It the 1950s there was a rapidly advancing social development programme that included the building of many schools. The schools built in that era were most notably located in the peripheral "housing schemes" of Glasgow. Many of these were built following the decision to create "Comprehensive Schools" in the late 1950s. This education policy remained in place for the rest of the 20th century. Schools were therefore large in size and were inclusive of many subjects and disciplines. They incorporated recreational areas such as swimming pools.
This style of school continued to be built with developing school designs to meet the needs of local communities. A particular architectural feature was the use of glass and light building materials, an unfortunate consequence of this was more rapid obsolescence which characterised much of the building of this period.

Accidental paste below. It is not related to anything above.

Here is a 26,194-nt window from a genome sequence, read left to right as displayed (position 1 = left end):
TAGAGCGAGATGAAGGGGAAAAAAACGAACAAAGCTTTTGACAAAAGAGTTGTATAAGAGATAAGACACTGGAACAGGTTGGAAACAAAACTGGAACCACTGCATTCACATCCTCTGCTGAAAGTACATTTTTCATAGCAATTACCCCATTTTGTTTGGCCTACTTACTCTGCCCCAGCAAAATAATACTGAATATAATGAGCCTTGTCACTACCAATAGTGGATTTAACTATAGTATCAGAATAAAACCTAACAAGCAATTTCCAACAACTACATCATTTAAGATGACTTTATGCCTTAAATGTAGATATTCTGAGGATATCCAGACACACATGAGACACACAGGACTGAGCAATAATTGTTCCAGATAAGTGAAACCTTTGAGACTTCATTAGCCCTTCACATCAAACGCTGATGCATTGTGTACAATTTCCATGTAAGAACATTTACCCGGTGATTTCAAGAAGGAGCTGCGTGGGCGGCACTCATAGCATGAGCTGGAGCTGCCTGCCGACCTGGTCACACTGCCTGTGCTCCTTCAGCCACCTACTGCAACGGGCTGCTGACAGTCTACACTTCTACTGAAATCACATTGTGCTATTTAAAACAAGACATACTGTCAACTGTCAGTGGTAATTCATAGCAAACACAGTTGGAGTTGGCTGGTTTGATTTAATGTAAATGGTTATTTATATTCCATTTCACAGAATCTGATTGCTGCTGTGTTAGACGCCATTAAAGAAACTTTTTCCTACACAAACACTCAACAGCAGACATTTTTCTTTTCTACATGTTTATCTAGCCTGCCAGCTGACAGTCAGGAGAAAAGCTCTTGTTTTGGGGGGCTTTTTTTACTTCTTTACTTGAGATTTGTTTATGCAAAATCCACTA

A particular feature between the 1960s and 1990s was the development of higher and further education in the city. The University of Strathclyde and Caledonian University had expensive buildings and estates programmes. These dominated the city centre and provided architectural design characteristics of the 1960s and 1970s. The designs were highly functional in form, but were not designed to last in the same manner as their predecessors. There has been much criticism of the architectural quality of buildings of this era.
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